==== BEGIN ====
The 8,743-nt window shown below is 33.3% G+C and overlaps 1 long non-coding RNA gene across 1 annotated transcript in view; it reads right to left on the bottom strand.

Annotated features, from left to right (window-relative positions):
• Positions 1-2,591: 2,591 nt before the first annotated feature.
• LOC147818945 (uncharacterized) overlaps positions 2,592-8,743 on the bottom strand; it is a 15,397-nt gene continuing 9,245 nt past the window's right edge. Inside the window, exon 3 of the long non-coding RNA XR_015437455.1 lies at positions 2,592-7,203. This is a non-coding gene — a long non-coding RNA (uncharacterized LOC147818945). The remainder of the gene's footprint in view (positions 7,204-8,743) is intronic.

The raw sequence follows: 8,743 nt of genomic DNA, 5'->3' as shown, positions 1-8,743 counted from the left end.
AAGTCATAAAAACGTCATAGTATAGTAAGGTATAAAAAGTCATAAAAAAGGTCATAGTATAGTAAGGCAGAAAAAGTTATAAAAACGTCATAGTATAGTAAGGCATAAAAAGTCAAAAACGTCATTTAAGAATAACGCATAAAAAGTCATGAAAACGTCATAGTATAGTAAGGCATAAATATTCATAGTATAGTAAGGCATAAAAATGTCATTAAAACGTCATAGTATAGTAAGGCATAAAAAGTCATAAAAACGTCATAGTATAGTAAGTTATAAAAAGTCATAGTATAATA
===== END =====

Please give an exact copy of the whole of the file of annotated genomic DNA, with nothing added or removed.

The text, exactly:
The 8,743-nt window shown below is 33.3% G+C and overlaps 1 long non-coding RNA gene across 1 annotated transcript in view; it reads right to left on the bottom strand.

Annotated features, from left to right (window-relative positions):
• Positions 1-2,591: 2,591 nt before the first annotated feature.
• LOC147818945 (uncharacterized) overlaps positions 2,592-8,743 on the bottom strand; it is a 15,397-nt gene continuing 9,245 nt past the window's right edge. Inside the window, exon 3 of the long non-coding RNA XR_015437455.1 lies at positions 2,592-7,203. This is a non-coding gene — a long non-coding RNA (uncharacterized LOC147818945). The remainder of the gene's footprint in view (positions 7,204-8,743) is intronic.

The raw sequence follows: 8,743 nt of genomic DNA, 5'->3' as shown, positions 1-8,743 counted from the left end.
AAGTCATAAAAACGTCATAGTATAGTAAGGTATAAAAAGTCATAAAAAAGGTCATAGTATAGTAAGGCAGAAAAAGTTATAAAAACGTCATAGTATAGTAAGGCATAAAAAGTCAAAAACGTCATTTAAGAATAACGCATAAAAAGTCATGAAAACGTCATAGTATAGTAAGGCATAAATATTCATAGTATAGTAAGGCATAAAAATGTCATTAAAACGTCATAGTATAGTAAGGCATAAAAAGTCATAAAAACGTCATAGTATAGTAAGTTATAAAAAGTCATAGTATAATA